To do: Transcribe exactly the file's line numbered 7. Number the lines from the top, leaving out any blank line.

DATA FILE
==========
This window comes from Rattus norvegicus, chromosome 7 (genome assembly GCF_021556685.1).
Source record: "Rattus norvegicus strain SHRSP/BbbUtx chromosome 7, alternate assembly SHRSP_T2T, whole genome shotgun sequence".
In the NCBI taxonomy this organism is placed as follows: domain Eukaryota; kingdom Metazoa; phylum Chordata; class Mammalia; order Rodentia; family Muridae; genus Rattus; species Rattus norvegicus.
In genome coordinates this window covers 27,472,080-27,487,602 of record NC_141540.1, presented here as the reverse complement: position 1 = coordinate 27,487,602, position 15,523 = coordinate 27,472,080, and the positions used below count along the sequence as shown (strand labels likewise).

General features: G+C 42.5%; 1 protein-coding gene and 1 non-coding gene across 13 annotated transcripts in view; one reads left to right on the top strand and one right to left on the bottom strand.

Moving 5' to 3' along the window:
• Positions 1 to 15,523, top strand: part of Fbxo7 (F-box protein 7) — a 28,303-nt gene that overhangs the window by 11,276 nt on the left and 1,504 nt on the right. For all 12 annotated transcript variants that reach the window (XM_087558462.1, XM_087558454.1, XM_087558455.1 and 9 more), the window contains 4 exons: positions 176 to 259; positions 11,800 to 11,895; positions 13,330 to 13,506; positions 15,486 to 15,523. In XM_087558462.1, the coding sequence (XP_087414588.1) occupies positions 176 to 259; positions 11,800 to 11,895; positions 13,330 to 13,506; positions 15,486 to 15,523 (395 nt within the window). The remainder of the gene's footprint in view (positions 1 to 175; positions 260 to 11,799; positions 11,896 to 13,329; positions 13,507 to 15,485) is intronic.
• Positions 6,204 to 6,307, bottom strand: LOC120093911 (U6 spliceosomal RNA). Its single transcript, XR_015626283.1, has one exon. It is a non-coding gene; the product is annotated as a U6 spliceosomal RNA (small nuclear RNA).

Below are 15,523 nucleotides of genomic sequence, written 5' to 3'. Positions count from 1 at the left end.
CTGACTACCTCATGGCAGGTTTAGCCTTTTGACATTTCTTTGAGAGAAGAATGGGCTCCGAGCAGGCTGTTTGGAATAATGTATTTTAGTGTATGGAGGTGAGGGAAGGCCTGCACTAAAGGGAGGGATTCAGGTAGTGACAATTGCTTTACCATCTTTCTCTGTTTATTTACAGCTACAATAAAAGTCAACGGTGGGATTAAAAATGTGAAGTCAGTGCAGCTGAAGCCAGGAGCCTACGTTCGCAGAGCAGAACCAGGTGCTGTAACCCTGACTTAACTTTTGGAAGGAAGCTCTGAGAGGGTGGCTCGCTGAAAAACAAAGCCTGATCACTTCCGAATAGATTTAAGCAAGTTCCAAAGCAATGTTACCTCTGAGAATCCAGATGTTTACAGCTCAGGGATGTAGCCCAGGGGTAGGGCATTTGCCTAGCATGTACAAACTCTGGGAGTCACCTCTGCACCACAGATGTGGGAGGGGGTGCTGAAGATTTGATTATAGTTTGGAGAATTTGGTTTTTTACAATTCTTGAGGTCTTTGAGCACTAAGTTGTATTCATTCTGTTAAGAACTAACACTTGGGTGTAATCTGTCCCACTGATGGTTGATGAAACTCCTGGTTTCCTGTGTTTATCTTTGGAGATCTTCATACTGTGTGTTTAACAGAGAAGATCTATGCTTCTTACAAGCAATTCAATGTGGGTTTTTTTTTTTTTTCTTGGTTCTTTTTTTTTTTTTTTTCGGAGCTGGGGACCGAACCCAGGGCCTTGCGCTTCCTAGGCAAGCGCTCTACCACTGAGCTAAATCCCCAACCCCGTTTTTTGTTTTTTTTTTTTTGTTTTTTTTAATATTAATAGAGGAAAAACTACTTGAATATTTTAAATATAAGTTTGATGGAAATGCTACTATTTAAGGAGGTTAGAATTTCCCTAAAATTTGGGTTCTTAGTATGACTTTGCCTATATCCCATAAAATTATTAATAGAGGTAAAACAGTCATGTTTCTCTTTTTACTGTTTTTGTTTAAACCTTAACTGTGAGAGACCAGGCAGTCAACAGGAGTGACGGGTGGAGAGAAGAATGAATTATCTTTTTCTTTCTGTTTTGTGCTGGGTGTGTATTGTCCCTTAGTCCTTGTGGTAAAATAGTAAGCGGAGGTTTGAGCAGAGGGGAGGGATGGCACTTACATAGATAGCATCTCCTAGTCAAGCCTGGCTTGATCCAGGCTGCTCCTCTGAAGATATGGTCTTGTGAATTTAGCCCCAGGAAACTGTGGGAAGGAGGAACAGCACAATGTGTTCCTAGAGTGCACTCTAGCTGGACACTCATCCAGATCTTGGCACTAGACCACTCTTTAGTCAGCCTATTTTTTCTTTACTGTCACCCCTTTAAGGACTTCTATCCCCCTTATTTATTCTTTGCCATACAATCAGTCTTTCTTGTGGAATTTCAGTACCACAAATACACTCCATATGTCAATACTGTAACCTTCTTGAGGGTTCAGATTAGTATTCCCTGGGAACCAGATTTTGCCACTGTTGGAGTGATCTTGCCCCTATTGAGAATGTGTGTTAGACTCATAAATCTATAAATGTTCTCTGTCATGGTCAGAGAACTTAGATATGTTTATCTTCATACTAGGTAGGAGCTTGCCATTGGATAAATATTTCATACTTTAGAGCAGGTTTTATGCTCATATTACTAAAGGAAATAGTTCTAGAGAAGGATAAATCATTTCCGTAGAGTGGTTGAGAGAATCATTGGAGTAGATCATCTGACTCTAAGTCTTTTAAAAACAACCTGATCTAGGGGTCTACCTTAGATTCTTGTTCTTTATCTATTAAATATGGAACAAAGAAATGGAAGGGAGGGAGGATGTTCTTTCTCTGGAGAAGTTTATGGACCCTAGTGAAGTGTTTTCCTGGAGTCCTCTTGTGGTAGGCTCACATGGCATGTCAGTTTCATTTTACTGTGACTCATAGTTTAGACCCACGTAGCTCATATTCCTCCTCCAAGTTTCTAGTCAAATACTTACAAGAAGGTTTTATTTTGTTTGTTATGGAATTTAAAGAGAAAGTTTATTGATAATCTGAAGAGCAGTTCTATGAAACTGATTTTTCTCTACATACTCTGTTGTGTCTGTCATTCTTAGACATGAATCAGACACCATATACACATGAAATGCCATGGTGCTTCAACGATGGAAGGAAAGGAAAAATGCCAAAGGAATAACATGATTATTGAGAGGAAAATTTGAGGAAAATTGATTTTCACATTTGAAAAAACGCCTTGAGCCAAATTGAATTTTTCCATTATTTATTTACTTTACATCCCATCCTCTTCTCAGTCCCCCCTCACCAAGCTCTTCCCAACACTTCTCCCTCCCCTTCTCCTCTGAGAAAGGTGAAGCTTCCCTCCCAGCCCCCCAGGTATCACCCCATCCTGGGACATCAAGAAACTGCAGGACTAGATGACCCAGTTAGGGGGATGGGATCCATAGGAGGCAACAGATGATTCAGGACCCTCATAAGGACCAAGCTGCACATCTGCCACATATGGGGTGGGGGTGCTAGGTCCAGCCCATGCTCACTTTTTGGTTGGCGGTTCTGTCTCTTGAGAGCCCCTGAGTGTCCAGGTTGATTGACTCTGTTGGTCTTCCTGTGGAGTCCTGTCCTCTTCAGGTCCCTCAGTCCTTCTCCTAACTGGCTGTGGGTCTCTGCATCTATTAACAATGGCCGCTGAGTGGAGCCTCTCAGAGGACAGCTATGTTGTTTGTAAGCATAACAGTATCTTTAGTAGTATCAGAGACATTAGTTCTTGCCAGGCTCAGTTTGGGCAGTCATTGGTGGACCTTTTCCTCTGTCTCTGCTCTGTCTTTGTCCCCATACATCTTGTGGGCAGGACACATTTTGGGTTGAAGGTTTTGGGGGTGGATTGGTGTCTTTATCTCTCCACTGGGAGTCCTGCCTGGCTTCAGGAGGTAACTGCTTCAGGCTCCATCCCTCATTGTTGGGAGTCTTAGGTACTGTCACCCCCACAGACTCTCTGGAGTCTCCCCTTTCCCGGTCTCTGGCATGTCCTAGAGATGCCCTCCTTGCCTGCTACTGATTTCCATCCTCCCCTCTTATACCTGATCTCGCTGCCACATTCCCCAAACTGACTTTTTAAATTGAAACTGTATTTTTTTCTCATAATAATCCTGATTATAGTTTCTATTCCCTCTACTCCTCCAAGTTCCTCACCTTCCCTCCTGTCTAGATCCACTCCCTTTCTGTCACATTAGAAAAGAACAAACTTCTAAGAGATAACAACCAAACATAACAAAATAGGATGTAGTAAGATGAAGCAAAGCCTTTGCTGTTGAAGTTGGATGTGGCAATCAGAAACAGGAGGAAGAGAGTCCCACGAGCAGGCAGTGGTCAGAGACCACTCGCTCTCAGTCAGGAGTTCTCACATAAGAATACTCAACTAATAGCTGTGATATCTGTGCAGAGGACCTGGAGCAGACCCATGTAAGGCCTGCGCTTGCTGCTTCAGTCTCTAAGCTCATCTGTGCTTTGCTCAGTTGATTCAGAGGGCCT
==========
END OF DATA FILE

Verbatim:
• Positions 1 to 15,523, top strand: part of Fbxo7 (F-box protein 7) — a 28,303-nt gene that overhangs the window by 11,276 nt on the left and 1,504 nt on the right. For all 12 annotated transcript variants that reach the window (XM_087558462.1, XM_087558454.1, XM_087558455.1 and 9 more), the window contains 4 exons: positions 176 to 259; positions 11,800 to 11,895; positions 13,330 to 13,506; positions 15,486 to 15,523. In XM_087558462.1, the coding sequence (XP_087414588.1) occupies positions 176 to 259; positions 11,800 to 11,895; positions 13,330 to 13,506; positions 15,486 to 15,523 (395 nt within the window). The remainder of the gene's footprint in view (positions 1 to 175; positions 260 to 11,799; positions 11,896 to 13,329; positions 13,507 to 15,485) is intronic.